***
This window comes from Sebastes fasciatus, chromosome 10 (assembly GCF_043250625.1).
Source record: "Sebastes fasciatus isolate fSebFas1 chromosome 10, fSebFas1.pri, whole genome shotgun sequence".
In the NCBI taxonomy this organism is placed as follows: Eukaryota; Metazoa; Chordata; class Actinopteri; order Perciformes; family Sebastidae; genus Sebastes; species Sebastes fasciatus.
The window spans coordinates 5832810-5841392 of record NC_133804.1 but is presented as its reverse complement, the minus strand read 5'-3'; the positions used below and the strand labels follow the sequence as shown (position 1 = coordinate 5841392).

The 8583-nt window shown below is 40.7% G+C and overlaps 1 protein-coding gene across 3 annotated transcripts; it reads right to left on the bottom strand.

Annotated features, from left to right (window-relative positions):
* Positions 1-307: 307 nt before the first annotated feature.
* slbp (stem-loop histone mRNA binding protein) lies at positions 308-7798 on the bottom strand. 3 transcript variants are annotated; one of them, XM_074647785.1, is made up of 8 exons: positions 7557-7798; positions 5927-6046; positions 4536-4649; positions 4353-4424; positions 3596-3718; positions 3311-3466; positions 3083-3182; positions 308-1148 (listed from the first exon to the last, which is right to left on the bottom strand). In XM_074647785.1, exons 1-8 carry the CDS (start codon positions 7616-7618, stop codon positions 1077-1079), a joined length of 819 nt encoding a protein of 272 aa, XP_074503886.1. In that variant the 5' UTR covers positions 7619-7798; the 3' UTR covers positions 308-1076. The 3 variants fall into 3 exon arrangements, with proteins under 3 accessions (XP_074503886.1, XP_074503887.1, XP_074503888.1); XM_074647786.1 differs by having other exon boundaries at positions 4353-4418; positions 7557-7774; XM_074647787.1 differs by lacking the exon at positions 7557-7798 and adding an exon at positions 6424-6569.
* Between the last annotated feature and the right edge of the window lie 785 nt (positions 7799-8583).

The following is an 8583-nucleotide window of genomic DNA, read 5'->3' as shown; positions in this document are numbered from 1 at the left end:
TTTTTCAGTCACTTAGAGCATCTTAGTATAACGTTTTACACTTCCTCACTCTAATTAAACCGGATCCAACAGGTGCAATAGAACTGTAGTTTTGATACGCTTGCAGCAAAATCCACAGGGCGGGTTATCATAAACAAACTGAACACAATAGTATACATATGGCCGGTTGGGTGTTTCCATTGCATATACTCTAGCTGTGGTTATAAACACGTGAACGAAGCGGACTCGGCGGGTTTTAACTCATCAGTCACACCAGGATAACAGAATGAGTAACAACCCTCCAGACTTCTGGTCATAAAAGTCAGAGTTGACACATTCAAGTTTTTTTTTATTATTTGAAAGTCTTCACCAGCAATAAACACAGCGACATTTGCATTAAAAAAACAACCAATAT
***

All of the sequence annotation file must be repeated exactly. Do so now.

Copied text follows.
This window comes from Sebastes fasciatus, chromosome 10 (assembly GCF_043250625.1).
Source record: "Sebastes fasciatus isolate fSebFas1 chromosome 10, fSebFas1.pri, whole genome shotgun sequence".
In the NCBI taxonomy this organism is placed as follows: Eukaryota; Metazoa; Chordata; class Actinopteri; order Perciformes; family Sebastidae; genus Sebastes; species Sebastes fasciatus.
The window spans coordinates 5832810-5841392 of record NC_133804.1 but is presented as its reverse complement, the minus strand read 5'-3'; the positions used below and the strand labels follow the sequence as shown (position 1 = coordinate 5841392).

The 8583-nt window shown below is 40.7% G+C and overlaps 1 protein-coding gene across 3 annotated transcripts; it reads right to left on the bottom strand.

Annotated features, from left to right (window-relative positions):
* Positions 1-307: 307 nt before the first annotated feature.
* slbp (stem-loop histone mRNA binding protein) lies at positions 308-7798 on the bottom strand. 3 transcript variants are annotated; one of them, XM_074647785.1, is made up of 8 exons: positions 7557-7798; positions 5927-6046; positions 4536-4649; positions 4353-4424; positions 3596-3718; positions 3311-3466; positions 3083-3182; positions 308-1148 (listed from the first exon to the last, which is right to left on the bottom strand). In XM_074647785.1, exons 1-8 carry the CDS (start codon positions 7616-7618, stop codon positions 1077-1079), a joined length of 819 nt encoding a protein of 272 aa, XP_074503886.1. In that variant the 5' UTR covers positions 7619-7798; the 3' UTR covers positions 308-1076. The 3 variants fall into 3 exon arrangements, with proteins under 3 accessions (XP_074503886.1, XP_074503887.1, XP_074503888.1); XM_074647786.1 differs by having other exon boundaries at positions 4353-4418; positions 7557-7774; XM_074647787.1 differs by lacking the exon at positions 7557-7798 and adding an exon at positions 6424-6569.
* Between the last annotated feature and the right edge of the window lie 785 nt (positions 7799-8583).

The following is an 8583-nucleotide window of genomic DNA, read 5'->3' as shown; positions in this document are numbered from 1 at the left end:
TTTTTCAGTCACTTAGAGCATCTTAGTATAACGTTTTACACTTCCTCACTCTAATTAAACCGGATCCAACAGGTGCAATAGAACTGTAGTTTTGATACGCTTGCAGCAAAATCCACAGGGCGGGTTATCATAAACAAACTGAACACAATAGTATACATATGGCCGGTTGGGTGTTTCCATTGCATATACTCTAGCTGTGGTTATAAACACGTGAACGAAGCGGACTCGGCGGGTTTTAACTCATCAGTCACACCAGGATAACAGAATGAGTAACAACCCTCCAGACTTCTGGTCATAAAAGTCAGAGTTGACACATTCAAGTTTTTTTTTATTATTTGAAAGTCTTCACCAGCAATAAACACAGCGACATTTGCATTAAAAAAACAACCAATAT